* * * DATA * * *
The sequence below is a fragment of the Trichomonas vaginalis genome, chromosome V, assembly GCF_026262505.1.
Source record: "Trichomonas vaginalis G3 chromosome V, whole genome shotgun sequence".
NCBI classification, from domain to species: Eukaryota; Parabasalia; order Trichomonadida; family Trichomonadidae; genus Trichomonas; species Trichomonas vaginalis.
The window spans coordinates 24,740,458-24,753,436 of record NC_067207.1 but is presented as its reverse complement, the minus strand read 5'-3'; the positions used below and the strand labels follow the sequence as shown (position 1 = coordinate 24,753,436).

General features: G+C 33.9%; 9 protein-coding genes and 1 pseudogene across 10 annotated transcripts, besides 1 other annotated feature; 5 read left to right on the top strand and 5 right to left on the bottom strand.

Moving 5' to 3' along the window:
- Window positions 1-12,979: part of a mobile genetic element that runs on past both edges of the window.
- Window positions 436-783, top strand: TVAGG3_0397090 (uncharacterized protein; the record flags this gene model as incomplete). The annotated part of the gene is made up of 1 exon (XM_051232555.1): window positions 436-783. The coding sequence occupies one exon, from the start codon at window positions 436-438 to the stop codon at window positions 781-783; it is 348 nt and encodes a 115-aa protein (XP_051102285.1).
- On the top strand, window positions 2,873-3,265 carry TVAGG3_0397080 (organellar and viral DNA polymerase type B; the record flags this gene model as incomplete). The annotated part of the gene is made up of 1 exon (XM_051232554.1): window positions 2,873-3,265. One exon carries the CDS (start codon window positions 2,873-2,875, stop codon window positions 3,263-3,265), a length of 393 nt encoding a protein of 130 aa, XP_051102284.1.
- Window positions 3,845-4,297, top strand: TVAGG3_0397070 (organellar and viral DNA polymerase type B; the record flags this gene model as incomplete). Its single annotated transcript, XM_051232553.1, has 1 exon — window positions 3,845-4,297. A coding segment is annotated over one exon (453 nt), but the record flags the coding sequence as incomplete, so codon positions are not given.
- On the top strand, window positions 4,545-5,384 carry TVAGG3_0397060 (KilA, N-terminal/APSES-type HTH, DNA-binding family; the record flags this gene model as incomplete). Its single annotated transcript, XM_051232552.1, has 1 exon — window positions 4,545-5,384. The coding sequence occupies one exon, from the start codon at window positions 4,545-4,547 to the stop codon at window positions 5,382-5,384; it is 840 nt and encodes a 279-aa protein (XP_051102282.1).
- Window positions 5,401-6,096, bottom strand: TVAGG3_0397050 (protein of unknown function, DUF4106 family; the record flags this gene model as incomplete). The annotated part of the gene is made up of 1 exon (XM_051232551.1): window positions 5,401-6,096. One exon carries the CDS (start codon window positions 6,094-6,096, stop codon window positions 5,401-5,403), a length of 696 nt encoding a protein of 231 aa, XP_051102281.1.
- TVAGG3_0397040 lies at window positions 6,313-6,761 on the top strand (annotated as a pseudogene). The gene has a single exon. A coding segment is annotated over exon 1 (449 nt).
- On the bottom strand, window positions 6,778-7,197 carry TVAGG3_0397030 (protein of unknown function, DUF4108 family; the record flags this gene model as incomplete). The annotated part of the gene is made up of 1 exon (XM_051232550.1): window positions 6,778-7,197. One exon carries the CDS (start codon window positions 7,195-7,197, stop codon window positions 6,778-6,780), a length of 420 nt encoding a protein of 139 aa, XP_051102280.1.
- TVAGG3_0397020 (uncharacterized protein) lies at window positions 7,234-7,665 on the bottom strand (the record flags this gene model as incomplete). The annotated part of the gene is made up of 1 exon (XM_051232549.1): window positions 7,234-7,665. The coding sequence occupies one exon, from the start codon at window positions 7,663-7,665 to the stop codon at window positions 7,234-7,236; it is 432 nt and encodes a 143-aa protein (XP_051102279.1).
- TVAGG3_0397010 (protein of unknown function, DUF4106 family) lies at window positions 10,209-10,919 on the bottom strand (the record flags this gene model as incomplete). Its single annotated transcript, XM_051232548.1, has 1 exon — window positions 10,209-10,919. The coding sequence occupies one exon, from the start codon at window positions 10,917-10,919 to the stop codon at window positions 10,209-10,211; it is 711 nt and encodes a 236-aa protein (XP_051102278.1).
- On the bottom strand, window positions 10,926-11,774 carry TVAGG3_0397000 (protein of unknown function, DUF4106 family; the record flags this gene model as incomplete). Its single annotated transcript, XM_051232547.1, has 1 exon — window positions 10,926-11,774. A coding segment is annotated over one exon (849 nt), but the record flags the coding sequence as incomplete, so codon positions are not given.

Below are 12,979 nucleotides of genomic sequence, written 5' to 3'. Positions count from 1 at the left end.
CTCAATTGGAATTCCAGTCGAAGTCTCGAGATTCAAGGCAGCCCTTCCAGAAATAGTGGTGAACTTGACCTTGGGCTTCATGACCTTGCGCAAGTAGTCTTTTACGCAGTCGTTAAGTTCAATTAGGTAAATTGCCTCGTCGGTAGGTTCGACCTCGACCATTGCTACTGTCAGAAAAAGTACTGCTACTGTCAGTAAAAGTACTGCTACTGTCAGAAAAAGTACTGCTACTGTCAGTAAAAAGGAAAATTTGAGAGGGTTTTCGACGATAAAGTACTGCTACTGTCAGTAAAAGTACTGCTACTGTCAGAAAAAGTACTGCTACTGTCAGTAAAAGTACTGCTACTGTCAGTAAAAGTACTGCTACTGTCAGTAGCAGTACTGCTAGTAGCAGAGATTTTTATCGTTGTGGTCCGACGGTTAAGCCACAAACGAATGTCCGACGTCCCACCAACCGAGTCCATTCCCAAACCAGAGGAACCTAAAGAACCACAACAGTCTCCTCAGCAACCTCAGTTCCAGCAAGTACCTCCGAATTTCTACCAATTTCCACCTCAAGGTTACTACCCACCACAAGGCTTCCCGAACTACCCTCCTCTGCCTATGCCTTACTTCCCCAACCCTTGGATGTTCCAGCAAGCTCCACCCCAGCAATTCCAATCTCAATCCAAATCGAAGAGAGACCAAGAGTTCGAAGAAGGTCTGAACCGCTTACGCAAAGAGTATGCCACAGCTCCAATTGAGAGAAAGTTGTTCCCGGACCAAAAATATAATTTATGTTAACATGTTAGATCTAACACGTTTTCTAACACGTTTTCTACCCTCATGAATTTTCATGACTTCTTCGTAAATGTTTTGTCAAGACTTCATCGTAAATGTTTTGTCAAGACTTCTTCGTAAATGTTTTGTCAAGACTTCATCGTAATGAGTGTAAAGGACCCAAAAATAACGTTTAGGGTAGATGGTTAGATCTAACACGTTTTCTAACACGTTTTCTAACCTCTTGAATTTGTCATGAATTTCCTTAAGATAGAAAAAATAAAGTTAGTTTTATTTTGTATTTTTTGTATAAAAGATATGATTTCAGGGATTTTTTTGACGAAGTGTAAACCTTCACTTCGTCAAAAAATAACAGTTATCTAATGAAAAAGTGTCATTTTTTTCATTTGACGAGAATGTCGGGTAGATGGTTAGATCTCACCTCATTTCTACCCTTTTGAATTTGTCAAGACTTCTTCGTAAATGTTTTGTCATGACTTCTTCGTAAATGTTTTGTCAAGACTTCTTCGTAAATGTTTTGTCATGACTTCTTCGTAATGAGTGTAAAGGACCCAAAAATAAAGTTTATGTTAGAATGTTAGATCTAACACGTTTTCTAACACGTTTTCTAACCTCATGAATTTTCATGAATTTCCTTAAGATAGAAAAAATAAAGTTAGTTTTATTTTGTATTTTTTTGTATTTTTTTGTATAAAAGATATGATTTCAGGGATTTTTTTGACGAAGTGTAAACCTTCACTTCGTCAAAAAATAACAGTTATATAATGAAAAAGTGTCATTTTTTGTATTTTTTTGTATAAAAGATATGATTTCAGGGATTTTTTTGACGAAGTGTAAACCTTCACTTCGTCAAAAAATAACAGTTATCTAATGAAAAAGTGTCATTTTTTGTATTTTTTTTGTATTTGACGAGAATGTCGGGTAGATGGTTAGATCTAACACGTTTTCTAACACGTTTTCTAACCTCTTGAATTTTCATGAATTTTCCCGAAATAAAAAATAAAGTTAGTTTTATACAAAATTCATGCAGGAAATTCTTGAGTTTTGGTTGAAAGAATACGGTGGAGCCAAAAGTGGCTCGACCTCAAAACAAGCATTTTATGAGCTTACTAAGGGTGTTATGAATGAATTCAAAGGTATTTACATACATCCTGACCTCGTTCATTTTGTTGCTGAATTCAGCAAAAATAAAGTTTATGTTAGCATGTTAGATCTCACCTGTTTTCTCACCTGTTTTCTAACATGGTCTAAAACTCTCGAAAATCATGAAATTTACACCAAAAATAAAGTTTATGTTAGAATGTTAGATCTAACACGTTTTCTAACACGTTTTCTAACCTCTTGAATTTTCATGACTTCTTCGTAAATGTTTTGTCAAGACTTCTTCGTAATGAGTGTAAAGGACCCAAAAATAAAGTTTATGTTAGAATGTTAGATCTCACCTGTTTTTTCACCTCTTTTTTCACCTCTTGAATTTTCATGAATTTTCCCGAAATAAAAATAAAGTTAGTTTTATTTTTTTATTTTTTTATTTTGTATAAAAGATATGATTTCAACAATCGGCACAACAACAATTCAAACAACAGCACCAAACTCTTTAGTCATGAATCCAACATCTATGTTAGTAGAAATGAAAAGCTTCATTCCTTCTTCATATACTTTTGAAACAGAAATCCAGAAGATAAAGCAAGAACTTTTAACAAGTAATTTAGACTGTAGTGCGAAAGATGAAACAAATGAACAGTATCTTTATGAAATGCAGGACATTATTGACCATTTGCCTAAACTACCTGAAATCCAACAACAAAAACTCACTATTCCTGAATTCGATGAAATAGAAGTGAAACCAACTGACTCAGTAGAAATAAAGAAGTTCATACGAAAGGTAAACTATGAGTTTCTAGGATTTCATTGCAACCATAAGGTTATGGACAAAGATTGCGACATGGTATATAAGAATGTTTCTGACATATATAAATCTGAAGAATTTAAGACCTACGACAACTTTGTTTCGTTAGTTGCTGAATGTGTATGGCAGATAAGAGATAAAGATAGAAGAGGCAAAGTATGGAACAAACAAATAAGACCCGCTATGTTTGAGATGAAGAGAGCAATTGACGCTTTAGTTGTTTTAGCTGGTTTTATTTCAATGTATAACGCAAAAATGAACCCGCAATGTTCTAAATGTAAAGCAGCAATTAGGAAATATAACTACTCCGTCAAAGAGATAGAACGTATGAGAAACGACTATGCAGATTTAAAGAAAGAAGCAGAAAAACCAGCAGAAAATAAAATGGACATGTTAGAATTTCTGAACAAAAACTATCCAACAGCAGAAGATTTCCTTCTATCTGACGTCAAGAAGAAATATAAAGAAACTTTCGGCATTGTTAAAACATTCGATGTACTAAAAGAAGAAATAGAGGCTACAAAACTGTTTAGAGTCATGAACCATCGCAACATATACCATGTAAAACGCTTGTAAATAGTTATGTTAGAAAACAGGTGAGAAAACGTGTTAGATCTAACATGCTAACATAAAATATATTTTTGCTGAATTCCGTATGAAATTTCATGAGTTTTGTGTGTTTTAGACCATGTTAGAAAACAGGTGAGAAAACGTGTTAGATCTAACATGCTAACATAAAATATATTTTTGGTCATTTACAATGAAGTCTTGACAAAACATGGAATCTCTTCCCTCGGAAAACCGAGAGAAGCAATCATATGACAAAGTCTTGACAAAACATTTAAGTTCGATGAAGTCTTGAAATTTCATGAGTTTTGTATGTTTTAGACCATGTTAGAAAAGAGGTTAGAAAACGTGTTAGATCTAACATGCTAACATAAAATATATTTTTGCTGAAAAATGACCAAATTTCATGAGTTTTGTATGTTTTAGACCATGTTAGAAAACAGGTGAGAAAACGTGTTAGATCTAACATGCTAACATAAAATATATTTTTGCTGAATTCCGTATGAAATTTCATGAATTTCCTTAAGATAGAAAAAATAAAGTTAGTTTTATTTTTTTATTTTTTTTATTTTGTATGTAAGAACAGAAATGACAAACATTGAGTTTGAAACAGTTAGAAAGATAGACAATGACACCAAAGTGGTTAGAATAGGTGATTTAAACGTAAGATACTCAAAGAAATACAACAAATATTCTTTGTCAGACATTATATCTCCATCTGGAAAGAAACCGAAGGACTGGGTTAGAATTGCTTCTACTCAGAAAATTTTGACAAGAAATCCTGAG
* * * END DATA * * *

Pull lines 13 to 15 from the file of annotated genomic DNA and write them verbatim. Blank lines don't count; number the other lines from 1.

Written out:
- TVAGG3_0397040 lies at window positions 6,313-6,761 on the top strand (annotated as a pseudogene). The gene has a single exon. A coding segment is annotated over exon 1 (449 nt).
- On the bottom strand, window positions 6,778-7,197 carry TVAGG3_0397030 (protein of unknown function, DUF4108 family; the record flags this gene model as incomplete). The annotated part of the gene is made up of 1 exon (XM_051232550.1): window positions 6,778-7,197. One exon carries the CDS (start codon window positions 7,195-7,197, stop codon window positions 6,778-6,780), a length of 420 nt encoding a protein of 139 aa, XP_051102280.1.
- TVAGG3_0397020 (uncharacterized protein) lies at window positions 7,234-7,665 on the bottom strand (the record flags this gene model as incomplete). The annotated part of the gene is made up of 1 exon (XM_051232549.1): window positions 7,234-7,665. The coding sequence occupies one exon, from the start codon at window positions 7,663-7,665 to the stop codon at window positions 7,234-7,236; it is 432 nt and encodes a 143-aa protein (XP_051102279.1).